Indian Tales 4 – Night Bus

I’ve never been very good at sleeping when travelling. I can’t get comfortable sat upright. But then I have never tried a proper night bus. You know the type; curtained off flat beds, often on two levels and an invisible journey through the night.

I booked the tickets with a degree of regret and trepidation. We were hoping to travel to Madurai, a city of over one million, in central Tamil Nadu. The plan had been to get a train, but every seat was gone, on every train. Millions were heading to the city to celebrate Pongal, a multi-day Hindu harvest festival celebrated by Tamils. The city would double in size. So, we booked a night bus, it was all that was available.

The tuk-tuk driver struggled to find the travel company we had booked with. The tumultuous Chennai road had dozens next to, and on top of, each other. I leapt out and wandered about. The small office was tracked down and a minibus pointed out. Apparently, this would take us to our bus rendezvous at some time in the future.

It was too hot to wait in the bus. I stood alongside, chatting to an Indian man about my age who was going further south than us.

“Where are you from?” he asked.

The usual enquiry. I told him and we exchanged stories of English cities. He didn’t know Wales.

Finally, we departed into the mad traffic, but at least there were windows open and a warm breeze.

Night had fallen. All about us were tuk-tuks, scooters, motorbikes, cars, lorries and buses, scurrying about like rats leaving a sinking ship. Our driver dodged in and out of real and imaginary lanes, everyone was heading home. As we made it onto a main road I thought, “At least we’ll make good time now.” Don’t be daft, Lee. Road bumps and police checks kept us crawling amongst the endless traffic. I spent the time counting motorbikes and scooters – rear lights working vs not working. A hundred bikes later the results were in: it was a draw, only half had rear lights working.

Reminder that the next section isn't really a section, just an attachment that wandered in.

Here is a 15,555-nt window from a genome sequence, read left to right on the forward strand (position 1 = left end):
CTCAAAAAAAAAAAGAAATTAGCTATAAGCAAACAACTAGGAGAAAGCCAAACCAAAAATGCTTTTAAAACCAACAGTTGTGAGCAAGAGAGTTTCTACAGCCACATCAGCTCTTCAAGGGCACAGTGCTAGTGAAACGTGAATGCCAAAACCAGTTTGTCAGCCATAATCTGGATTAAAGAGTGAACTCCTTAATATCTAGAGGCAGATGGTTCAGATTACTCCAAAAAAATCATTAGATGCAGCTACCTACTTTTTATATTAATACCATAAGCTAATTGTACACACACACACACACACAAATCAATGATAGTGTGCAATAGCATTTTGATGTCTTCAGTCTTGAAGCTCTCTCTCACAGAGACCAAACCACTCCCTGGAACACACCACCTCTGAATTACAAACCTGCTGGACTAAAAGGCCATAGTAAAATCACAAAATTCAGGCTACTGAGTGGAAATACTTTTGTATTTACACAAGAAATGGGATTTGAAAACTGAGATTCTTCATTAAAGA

Nearly two hours later we pulled into to a carpark. Toilet stop; the queue was immense.  A while later the driver had been in contact with our coach and discovered that it was delayed. How unusual. We did a loop back and parked in the restaurant area opposite. The toilets were used, some bought food. We munched on snacks, walked about outside, and talked about the swastikas above the juice bar and hotel.

Historically swastikas are distributed widely throughout the ancient and modern world.  It is a letter in Sanskrit that means luck or well-being. Throughout Asia it is used as a symbol of prosperity, and in India the swastika continues to be a widely used auspicious symbol in Hinduism, Jainism, and Buddhism. Of course, in the West we recognise it as the emblem of the Nazis, and as such its appearance elsewhere is a surprise to us.

Some period much later than scheduled, we returned to the meeting point and our coach pulled in. Climbing up the steps I was reminded of the film, Some Like it Hot, and the curtains on the sleeper train that Marilyn, Tony and Jack take to escape the mob. The upper bunk we had booked was a steep clamber up a metal runged ladder to a double bed. A large flat screen TV was blaring an Indian crime caper as we settled in.

Dinah got immersed in the film and I read my book, but after the next toilet stop all the lights and TV went off and we turned in. The rocking motion was quite calming, even if the road bumps still shook, but we drifted off to sleep and were awoken just before 4am, we had arrived.

I had booked us to the nearest stop to Madurai identified on the travel company app. It was a city ring road, but as we descended to claim our bags, we realised that we were the only departees and the roads were deserted. The ring road was above us; we were on a lower level roundabout. There was nothing about; no traffic, no toilet (which was needed) no shops and no people. What were we going to do? I may have vocalised that thought; the coach driver pointed to a solo tuk-tuk parked two hundred yards away, on a road bank.

As we walked closer, trailing our bags and wondering where the hell we were, I spied a foot sticking out one side of the tuk-tuk. I stood over looking in, a rotund man was sprawled carefully across the seat, legs balanced on the side, one arm tucked into padded hook and bent to support his head. He was deep asleep. I said hello a few times, but had to poke a leg before he came to. Understandably dazed, he took a while to realise what we were saying and what we needed. Fortunately, he knew the hotel, we negotiated a price and set off.

A mile further towards the city we passed a bus station, with our coach sitting boldly on one side. People were milling about the restaurants and shops. Dozens of tuk-tuks decorated the road in. Why the hell weren’t we dropped off there? No matter, our driver got us to the hotel before daylight and we collapsed into our bed. Madurai could wait until after breakfast.

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